He wakes again, his hands in aching fists, the sweat still damp against his back and it’s like he never slept at all. He turns, sees her curled away with furrowed brow and dream-crusted lashes and strokes her side, once, twice, three times before she stirs and murmurs, her lips now a movement against his shoulder, and he can barely catch the words.
I can’t find it.
Years of this and one bed traded for another, each lost in another’s dreams, each night a drowsing failure and home a little more distant and just as painfully extant. They’d lost their way hunting, and here they were again, as together as time and space could make it so and they knew each other by likeness. He could feel his heart shifting in his chest at the familiar in her face, old lineaments and age an overlay, an illusion. The same. The same and he was just as caught, just as reminded of the music they were born knowing and following like two besotted pilgrims half-dead and stumbling. A bitter union this, when it’s the longing that first brings people together.
Covered and catalogued, and no two shrinks agree on what disorder best inspires it, he knows. Some mass delusion surviving hundreds, perhaps thousands of years of living and looking and dying, largely benign, like the conviction that it’s the talking spiders and not your mother making you eat breakfast. Breakfast is good, right? So the spiders can’t be a bad thing. They never seem to say much else. Nothing to do with the Illuminati, nothing paranoid, really, and it’s somehow better, locking eyes with some stranger knowing you’ll share the same fuck and the same story later that night. Brothers. Sisters. Lovers and lost, recognized and united in a confused haze of displacement and lust.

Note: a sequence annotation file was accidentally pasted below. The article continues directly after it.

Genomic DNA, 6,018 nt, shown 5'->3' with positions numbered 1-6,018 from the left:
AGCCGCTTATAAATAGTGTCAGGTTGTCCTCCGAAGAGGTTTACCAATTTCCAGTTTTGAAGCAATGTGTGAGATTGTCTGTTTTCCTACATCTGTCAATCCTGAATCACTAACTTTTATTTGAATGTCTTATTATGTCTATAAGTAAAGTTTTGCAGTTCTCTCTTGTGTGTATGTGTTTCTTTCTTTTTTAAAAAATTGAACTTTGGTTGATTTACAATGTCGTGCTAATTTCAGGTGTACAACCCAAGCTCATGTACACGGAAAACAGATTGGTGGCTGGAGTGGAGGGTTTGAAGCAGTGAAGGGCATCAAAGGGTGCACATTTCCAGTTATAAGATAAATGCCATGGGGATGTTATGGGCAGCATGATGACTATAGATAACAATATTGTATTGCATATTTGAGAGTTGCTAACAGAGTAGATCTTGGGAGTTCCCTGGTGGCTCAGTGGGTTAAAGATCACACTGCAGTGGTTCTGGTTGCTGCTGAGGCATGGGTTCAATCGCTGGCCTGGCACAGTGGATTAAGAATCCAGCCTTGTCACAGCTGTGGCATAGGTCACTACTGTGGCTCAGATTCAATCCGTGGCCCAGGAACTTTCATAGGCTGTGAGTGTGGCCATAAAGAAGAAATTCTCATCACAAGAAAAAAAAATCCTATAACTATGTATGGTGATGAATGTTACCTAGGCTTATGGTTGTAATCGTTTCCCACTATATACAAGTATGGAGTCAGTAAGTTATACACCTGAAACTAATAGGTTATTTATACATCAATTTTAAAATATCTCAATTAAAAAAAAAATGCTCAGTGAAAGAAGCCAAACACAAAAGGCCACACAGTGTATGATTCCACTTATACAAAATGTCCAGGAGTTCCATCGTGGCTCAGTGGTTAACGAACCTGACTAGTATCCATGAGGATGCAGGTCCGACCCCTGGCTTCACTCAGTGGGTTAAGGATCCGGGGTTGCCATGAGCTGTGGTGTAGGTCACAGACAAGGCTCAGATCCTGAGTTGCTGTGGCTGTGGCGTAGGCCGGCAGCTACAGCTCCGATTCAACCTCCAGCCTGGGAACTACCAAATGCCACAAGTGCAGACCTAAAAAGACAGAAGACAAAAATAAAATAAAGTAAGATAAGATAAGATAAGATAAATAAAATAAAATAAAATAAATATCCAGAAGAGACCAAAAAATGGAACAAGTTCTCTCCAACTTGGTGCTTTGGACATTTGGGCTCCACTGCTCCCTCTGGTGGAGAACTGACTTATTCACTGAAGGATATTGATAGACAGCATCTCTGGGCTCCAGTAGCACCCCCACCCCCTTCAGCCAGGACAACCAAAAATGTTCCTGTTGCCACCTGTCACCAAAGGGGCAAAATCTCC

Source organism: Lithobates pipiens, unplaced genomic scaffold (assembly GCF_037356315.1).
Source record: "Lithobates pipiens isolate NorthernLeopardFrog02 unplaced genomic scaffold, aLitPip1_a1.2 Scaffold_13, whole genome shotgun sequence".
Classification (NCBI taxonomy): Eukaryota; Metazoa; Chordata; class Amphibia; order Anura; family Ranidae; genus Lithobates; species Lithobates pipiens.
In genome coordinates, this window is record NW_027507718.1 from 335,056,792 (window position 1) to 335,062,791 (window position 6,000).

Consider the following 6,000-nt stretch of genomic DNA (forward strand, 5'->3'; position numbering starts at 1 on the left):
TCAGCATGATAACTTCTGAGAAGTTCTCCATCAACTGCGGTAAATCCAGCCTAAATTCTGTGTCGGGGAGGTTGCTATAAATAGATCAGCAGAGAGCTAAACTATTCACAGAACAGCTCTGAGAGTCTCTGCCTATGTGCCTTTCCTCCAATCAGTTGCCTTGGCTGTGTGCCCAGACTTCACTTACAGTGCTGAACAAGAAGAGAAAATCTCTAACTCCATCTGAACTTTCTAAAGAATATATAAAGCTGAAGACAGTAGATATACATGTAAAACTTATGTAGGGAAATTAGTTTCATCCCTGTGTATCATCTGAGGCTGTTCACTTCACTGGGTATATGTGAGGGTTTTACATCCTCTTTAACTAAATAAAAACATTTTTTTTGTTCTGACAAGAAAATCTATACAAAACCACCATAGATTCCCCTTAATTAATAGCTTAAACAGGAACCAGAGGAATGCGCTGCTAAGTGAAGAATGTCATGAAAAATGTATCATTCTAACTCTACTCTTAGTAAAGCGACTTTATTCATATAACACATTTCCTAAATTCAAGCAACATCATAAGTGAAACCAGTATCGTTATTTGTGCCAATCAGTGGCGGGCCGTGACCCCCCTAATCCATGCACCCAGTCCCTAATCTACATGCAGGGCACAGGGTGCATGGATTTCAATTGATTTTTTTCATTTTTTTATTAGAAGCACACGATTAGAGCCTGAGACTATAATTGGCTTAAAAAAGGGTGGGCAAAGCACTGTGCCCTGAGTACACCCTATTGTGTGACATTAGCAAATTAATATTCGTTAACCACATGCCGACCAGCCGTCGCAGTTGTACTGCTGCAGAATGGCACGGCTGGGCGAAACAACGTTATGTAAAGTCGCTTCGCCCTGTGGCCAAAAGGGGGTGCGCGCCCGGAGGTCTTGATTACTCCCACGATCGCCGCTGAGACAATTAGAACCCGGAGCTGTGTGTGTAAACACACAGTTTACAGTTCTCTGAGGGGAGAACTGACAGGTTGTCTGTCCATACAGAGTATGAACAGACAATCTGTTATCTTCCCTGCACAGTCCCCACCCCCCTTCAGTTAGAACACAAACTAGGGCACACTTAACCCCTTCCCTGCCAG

He slides out of bed and into the cold, regretting the ease of leaving her like this. The ease of not having to watch her face mirror his as they dress for waking hours, more empty stretches between their occasional and unplanned meeting. The ease of spending most of their time asleep and undreaming, unstirred and untroubled like some kid wandering around with her eyes shut cause she knows she’s fucking invincible.
The man who can’t bear to remember (or forget) thinks proximally. It is the blistering glare of the sun that keeps his world clear of everything but his present, that chains the shadows to the corners and illumines a path that holds his daylight duration to a straight line of optionless pragmatism. Routine, and the memories are at bay, structure and the whole of his existence can be measured and wrought and whittled down to the necessary obligations of rent and food and allowed luxury.
But the night. The night is its own mystery.
The shadows, laden with voices and images, cease lurking and become a sea.
Once upon a time they dreamed a city
Threw a wall around it, stuck a tower in the middle, filled it full of all the things they loved and feared and ran to and ran from and all the strangers whose lingering eyes they met and held on subways in libraries on rooftops at shows. And the city lived, grew until it held the hearts of its builders and changed from dream to soul. Somehow, walking those streets, they recalled the memories of every thing they’d lost in every thing they found, traced the lineaments of their lives on stone and in water, heard their stories sung by artificial birds caged in dim alleys as they stumbled past, drunk on a wine pressed by amnesiacs.